​The paper will delve into specific sections of DUI laws that exist in various states in the US. Further, statistics relating to DUI drivers will be described in details including the penalties that are meted out to them in the various states. Such statistics include, but not limited to, those relating to young drivers. The paper will try to highlight the non-uniformity in the DUI laws to a great extent; non-uniformities which may limit proper control of driving under the influence. Therefore, the paper will comprise four major sections:
• DWI/DUI Laws of US states;
• Intoxicated Driver Statistics;
• Young Drivers and Alcohol; and
• Recommendations that should be considered in establishing a national framework or set of laws on DUI.
The paper will also seek to address several questions that will be vital in carrying out the research. These questions will be answered as the research progresses and finally, recommendations that best suit the situation will be given. These questions include:
a) How effective are the current laws on DUI in various US states? This will seek to get as much information as possible on the feelings of the audience on DUI laws in each state in the US.
b) Do you support the proposal to enact national laws that will govern driving under the influence of alcohol? This question will focus on the support – or otherwise – of the proposal to introduce national laws that are unified. It will also seek to get the ways in which people (the audience) would make sure that there is follow-up to a quicker enactment and adoption in all states.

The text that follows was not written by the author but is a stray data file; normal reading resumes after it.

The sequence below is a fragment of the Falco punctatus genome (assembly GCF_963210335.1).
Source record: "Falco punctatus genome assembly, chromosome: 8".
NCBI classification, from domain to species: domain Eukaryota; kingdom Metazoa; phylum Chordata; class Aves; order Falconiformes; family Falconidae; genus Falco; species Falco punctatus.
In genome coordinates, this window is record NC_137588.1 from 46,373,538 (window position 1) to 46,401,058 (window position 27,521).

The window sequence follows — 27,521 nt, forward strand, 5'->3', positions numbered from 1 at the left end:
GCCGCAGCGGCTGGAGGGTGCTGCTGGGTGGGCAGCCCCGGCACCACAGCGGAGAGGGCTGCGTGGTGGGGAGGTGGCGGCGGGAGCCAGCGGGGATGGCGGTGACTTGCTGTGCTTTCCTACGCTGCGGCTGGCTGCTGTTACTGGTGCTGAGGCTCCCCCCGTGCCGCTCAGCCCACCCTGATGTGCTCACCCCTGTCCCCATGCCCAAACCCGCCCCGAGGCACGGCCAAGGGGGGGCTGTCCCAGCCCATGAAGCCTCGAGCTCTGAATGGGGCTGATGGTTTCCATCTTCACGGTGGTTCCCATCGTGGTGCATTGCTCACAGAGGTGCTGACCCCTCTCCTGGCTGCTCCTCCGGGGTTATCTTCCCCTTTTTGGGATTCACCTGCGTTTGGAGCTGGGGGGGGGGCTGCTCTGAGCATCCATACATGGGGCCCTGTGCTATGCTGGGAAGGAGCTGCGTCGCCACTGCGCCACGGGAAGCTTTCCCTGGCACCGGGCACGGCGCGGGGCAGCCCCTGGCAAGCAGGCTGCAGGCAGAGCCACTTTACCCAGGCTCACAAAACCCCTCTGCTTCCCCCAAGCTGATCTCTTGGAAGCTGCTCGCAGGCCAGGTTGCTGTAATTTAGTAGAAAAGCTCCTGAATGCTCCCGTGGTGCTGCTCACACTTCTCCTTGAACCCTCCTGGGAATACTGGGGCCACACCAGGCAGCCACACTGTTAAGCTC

c) What would you like to see changed in the current DUI laws of the US states? The question seeks to understand the flaws that exist in the current laws on DUI, and especially those that can be clearly seen.
d) Should there be a unification of graduated driver licensing considering that it has played a big role in the reduction of accidents in some states? The aim of the question is to arrive at an informed opinion from the views of the main stakeholders.
e) Considering that young drivers are over-represented in alcohol-related driving accidents, do you think a national legal framework should be in place in every state to address this problem? This seeks to address problems of driving under the influence of alcohol in young drivers.
This research proposal will be conducted in various ways. The methods used will involve primary as well secondary methods of data collection. These will include interviews with major decision-makers in law reforms as well as the general public. There will also be questionnaires that will be administered to all stakeholders in a bid to collect as much information as possible. The research will also extend to cover secondary statistics collected from various federal offices such as the US Bureau of Labor Statistics, US Department of Education, and the US Census Bureau.

Chambliss, W. J. (2011). Courts, law, and justice. Los Angeles: Sage Reference.
Chambers, M., Liu, M., & Moore, C. (2012). Drunk Driving by the Numbers. Retrieved from Bureau of Labor Statistics website: http://http://www.rita.dot.gov/bts/sites/rita.dot.gov.bts/files/publications/by_the_numbers/drunk_driving/pdf/entire.pdf
Coppolo, G., & Connecticut. (2008). DUI laws in Connecticut and New York. Hartford: Connecticut General Assembly, Office of Legislative Research.
Wilson, M. (2007). Drunk driving. Farmington Hills, MI: Greenhaven Press.
U.S. Census Bureau. (n.d.). Young Drivers & Alcohol. (2011) U.S. Census Bureau, Statistical Abstract of the United States, 69(8), 23. http://www.census.gov.
U.S. Department of Education Office of Safe and Drug-Free Schools. (2001). Guidance for State and Local Implementation of Programs. Safe and Drug-Free Schools and Communities Act, 22(1). http://www.ed.gov.